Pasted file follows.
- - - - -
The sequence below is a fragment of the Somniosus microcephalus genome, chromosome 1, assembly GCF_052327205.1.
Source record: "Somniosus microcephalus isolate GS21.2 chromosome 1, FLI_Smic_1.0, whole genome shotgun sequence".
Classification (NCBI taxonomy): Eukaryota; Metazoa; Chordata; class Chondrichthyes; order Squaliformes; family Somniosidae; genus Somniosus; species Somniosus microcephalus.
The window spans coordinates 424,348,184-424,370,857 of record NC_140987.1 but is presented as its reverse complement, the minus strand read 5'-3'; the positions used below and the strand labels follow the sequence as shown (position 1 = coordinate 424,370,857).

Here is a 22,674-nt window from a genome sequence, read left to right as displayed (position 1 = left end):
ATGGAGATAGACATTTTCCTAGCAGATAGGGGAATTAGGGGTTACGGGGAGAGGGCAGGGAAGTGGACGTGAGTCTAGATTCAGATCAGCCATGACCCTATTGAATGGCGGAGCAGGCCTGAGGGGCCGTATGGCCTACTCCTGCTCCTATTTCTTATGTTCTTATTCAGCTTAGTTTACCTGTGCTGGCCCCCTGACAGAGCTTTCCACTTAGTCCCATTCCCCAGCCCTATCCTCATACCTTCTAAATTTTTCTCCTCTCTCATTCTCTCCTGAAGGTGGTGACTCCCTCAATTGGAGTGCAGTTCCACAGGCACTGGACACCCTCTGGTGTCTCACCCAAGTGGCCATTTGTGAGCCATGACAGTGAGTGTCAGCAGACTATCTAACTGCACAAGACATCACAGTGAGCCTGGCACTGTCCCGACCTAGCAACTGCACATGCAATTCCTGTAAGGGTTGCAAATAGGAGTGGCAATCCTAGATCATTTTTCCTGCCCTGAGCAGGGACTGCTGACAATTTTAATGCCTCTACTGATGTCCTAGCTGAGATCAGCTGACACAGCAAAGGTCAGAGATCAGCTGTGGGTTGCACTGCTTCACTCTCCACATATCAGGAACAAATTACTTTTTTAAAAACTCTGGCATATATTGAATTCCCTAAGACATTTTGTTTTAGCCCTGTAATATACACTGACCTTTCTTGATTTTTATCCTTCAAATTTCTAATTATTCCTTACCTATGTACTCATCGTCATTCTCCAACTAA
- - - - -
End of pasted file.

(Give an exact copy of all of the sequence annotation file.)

The sequence below is a fragment of the Somniosus microcephalus genome, chromosome 1, assembly GCF_052327205.1.
Source record: "Somniosus microcephalus isolate GS21.2 chromosome 1, FLI_Smic_1.0, whole genome shotgun sequence".
Classification (NCBI taxonomy): Eukaryota; Metazoa; Chordata; class Chondrichthyes; order Squaliformes; family Somniosidae; genus Somniosus; species Somniosus microcephalus.
The window spans coordinates 424,348,184-424,370,857 of record NC_140987.1 but is presented as its reverse complement, the minus strand read 5'-3'; the positions used below and the strand labels follow the sequence as shown (position 1 = coordinate 424,370,857).

Here is a 22,674-nt window from a genome sequence, read left to right as displayed (position 1 = left end):
ATGGAGATAGACATTTTCCTAGCAGATAGGGGAATTAGGGGTTACGGGGAGAGGGCAGGGAAGTGGACGTGAGTCTAGATTCAGATCAGCCATGACCCTATTGAATGGCGGAGCAGGCCTGAGGGGCCGTATGGCCTACTCCTGCTCCTATTTCTTATGTTCTTATTCAGCTTAGTTTACCTGTGCTGGCCCCCTGACAGAGCTTTCCACTTAGTCCCATTCCCCAGCCCTATCCTCATACCTTCTAAATTTTTCTCCTCTCTCATTCTCTCCTGAAGGTGGTGACTCCCTCAATTGGAGTGCAGTTCCACAGGCACTGGACACCCTCTGGTGTCTCACCCAAGTGGCCATTTGTGAGCCATGACAGTGAGTGTCAGCAGACTATCTAACTGCACAAGACATCACAGTGAGCCTGGCACTGTCCCGACCTAGCAACTGCACATGCAATTCCTGTAAGGGTTGCAAATAGGAGTGGCAATCCTAGATCATTTTTCCTGCCCTGAGCAGGGACTGCTGACAATTTTAATGCCTCTACTGATGTCCTAGCTGAGATCAGCTGACACAGCAAAGGTCAGAGATCAGCTGTGGGTTGCACTGCTTCACTCTCCACATATCAGGAACAAATTACTTTTTTAAAAACTCTGGCATATATTGAATTCCCTAAGACATTTTGTTTTAGCCCTGTAATATACACTGACCTTTCTTGATTTTTATCCTTCAAATTTCTAATTATTCCTTACCTATGTACTCATCGTCATTCTCCAACTAA